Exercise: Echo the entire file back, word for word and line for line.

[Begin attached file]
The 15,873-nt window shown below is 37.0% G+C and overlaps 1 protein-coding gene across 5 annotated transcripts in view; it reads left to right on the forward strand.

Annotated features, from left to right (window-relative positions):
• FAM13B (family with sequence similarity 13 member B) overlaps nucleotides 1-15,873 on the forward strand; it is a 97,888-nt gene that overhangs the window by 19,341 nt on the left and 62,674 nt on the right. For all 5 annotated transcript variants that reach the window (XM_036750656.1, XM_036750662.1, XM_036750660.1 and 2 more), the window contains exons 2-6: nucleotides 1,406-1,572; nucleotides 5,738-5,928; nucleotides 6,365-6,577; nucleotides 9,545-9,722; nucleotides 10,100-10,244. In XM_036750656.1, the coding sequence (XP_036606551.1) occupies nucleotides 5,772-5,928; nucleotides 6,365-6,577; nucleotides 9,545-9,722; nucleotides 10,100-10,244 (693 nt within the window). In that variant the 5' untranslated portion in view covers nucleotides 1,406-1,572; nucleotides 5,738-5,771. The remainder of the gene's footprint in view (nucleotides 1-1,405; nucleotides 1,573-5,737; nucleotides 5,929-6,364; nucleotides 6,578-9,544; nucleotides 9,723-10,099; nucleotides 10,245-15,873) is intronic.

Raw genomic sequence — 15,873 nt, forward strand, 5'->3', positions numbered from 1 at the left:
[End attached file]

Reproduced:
The 15,873-nt window shown below is 37.0% G+C and overlaps 1 protein-coding gene across 5 annotated transcripts in view; it reads left to right on the forward strand.

Annotated features, from left to right (window-relative positions):
• FAM13B (family with sequence similarity 13 member B) overlaps nucleotides 1-15,873 on the forward strand; it is a 97,888-nt gene that overhangs the window by 19,341 nt on the left and 62,674 nt on the right. For all 5 annotated transcript variants that reach the window (XM_036750656.1, XM_036750662.1, XM_036750660.1 and 2 more), the window contains exons 2-6: nucleotides 1,406-1,572; nucleotides 5,738-5,928; nucleotides 6,365-6,577; nucleotides 9,545-9,722; nucleotides 10,100-10,244. In XM_036750656.1, the coding sequence (XP_036606551.1) occupies nucleotides 5,772-5,928; nucleotides 6,365-6,577; nucleotides 9,545-9,722; nucleotides 10,100-10,244 (693 nt within the window). In that variant the 5' untranslated portion in view covers nucleotides 1,406-1,572; nucleotides 5,738-5,771. The remainder of the gene's footprint in view (nucleotides 1-1,405; nucleotides 1,573-5,737; nucleotides 5,929-6,364; nucleotides 6,578-9,544; nucleotides 9,723-10,099; nucleotides 10,245-15,873) is intronic.

Raw genomic sequence — 15,873 nt, forward strand, 5'->3', positions numbered from 1 at the left: